A leaf out of her book: Alice Oswald

 

 

Janet Phillips talks to award-winning poet Alice Oswald

When Alice Oswald embarked on her first career as a gardener, she also began a quest to find a new way of capturing the sounds of the natural world in words. Gardening has had a profound effect on her writing, and,certainly in her latest book, Woods etc. (published in May by Faber), it is key to the representation of sound in her writing.

 

"When you're gardening you've got your head down, so you're using your ears much more than your eyes", she explains. "I became very aware of the way that sound happens to you all day long when you're working outside. There is a natural counterpoint going on, and I wanted to find a way of using it, so that I'm not just using one human, spoken rhythm but a whole lot of missed beats and syncopation, that suggest non-human noise".

 

Oswald has been thinking about the challenge of representing the natural world in poetry for over fifteen years now. She studied classics at Oxford (Homer remains a strong influence) and she wrote poetry while she was studying, but she didn't belong to any writing group or publish in student magazines. She would occasionally send her poems to people she admired – such as John Carey – and get criticism back, but mainly she was writing in isolation. It wasn't until she had spent a year working as a gardener that her writing "clicked". This led to a Gregory Award in 1994, and two years later, the publication of her first collection, The Thing in the Gap-Stone Stile.

 

Oswald gave up gardening professionally several years ago. She has been reported as saying that she grew furious with Wordsworth when experiencing this back-breaking work. She regrets saying this so emphatically, but it remains true that the poetry she read "didn't feel as vivid and astonishing as the real thing". She also found that her fellow gardeners had little time for "pen-pushers". "After six months or so, I rather agreed with them", she admits. "As a gardener one is always working hard and then a pen-pusher will come along and have a totally different way of seeing it, which is quite irritating. I found it hard to match up the poetry and the gardening until I read Ted Hughes, and then I could understand a different way of 'pushing the pen'." One of the things she likes about Hughes is the way he uses sound: "He uses those stress-based and syncopated rhythms, so it seems as if there is more than just human noise going on".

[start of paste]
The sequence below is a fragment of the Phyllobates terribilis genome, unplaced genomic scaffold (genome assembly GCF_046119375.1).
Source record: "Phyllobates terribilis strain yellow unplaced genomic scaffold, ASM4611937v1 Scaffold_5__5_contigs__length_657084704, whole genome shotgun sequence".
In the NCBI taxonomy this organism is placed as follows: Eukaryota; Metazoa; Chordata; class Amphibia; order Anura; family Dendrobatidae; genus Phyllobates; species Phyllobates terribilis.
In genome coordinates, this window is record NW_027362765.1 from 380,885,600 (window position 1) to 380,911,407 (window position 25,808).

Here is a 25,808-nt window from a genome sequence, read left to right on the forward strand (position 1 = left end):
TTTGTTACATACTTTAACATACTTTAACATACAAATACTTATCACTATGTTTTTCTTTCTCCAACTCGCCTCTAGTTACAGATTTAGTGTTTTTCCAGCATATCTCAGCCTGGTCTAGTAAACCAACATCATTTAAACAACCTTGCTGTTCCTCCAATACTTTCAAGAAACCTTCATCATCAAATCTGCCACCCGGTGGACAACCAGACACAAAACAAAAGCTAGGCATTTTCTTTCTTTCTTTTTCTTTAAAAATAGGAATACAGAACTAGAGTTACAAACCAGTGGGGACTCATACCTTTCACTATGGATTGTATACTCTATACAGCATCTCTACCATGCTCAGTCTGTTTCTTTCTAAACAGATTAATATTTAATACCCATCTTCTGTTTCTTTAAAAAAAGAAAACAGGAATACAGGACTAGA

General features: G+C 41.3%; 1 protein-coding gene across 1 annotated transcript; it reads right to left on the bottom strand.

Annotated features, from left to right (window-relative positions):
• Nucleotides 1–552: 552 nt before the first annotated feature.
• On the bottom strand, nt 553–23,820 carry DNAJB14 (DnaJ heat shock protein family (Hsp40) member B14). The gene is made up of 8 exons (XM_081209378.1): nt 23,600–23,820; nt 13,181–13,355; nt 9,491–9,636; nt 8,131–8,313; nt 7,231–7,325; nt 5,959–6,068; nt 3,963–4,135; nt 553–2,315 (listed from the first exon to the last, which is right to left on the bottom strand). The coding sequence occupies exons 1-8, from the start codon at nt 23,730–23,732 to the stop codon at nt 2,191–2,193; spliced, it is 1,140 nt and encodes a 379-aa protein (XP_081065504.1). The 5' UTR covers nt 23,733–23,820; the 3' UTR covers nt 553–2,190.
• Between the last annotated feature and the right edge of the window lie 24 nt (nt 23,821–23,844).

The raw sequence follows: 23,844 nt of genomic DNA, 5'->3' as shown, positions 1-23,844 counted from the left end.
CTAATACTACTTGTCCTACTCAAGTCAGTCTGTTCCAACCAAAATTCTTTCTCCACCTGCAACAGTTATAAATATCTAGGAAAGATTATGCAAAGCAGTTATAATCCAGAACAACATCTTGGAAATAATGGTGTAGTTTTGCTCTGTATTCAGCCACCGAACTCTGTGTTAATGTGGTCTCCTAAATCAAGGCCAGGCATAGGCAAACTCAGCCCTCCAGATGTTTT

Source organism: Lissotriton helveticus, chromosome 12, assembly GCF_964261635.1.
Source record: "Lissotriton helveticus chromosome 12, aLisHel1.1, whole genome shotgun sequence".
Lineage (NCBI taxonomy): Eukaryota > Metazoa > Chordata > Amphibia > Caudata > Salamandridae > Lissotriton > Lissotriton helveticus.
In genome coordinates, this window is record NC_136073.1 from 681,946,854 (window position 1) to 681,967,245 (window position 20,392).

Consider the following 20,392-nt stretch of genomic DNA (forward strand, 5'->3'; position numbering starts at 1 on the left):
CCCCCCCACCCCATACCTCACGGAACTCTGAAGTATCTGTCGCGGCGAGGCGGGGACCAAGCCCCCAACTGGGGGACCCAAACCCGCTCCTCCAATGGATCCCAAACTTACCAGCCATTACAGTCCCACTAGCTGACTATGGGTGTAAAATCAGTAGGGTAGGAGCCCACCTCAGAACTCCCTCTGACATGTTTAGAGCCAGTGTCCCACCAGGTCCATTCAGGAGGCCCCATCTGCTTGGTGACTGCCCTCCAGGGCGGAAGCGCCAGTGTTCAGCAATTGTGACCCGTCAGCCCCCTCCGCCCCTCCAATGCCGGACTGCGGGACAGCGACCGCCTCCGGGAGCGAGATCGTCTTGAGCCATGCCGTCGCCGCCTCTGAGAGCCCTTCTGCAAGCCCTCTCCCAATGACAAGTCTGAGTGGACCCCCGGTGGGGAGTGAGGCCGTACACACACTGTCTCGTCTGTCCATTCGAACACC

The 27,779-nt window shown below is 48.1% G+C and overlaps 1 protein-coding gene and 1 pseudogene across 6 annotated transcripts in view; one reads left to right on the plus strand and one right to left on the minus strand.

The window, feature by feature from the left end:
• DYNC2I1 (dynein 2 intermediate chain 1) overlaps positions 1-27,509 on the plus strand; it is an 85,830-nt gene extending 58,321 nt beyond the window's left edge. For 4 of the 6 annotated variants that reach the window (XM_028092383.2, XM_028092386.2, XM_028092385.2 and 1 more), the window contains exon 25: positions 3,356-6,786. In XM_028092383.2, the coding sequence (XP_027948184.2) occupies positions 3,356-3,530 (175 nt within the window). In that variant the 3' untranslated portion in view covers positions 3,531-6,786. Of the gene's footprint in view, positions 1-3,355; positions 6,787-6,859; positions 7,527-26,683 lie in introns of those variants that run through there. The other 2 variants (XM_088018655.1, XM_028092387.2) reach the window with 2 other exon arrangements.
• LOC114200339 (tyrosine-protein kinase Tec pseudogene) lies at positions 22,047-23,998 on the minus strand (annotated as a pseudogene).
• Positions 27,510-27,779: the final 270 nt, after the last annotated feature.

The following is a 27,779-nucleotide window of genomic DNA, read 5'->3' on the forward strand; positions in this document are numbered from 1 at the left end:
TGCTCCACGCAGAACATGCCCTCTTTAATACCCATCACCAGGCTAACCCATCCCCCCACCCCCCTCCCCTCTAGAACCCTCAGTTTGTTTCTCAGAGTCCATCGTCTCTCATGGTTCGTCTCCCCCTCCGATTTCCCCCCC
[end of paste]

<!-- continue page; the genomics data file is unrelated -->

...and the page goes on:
"Human noise" is, however, an integral element of Dart, her book-length poem about the people and places along this Devonshire river from source to sea, published in 2003. The early research for this book, which won the T. S. Eliot Prize, was funded by the Poetry Society's Poetry Places scheme. Oswald originally thought of Dart as a kind of "jazz improvisation" for many voices, and it has been broadcast on radio as a performed piece. Alice's husband, Peter Oswald, is a playwright – might she be tempted to write something for the stage herself? "When I was writing Dart I was reading lots of Beckett and I did get very excited by the idea of theatre", she says. "I like the idea of performed pieces, but I think actual theatre is probably beyond me. I'm very bad at speaking myself, and the idea of inventing speech for other people is a nightmare."

 

It does not seem to me that she is "very bad" at speaking at all, especially on the subject of poetry, on which she is eloquent and passionate. She clearly engages deeply with other writers and ideas, but she likes to come back to earth. In fact, it irritates her when something she has written with a practical purpose is intellectualised. She has recently edited an anthology of poems about the natural world, The Thunder Mutters (published last month by Faber), and in her preface to the book, she talks about the nuisance caused by the invention of the petrol-driven leaf-blower. She says that a reviewer "construed this as if it were an intellectual or philosophical argument, which for me it isn't at all, it's a very practical question". She explains how it is illegal to operate one of these machines without ear protectors, yet there is no protection for people passing by or for school children when it is being used on their playing field. And how you are not even supposed to pick up every single leaf in the garden: some perform the very useful function of rotting down and enriching the earth. "People think you are being intellectual about it and saying 'I don't believe in machines'. I do believe in machines, I just think this particular machine is a mistake".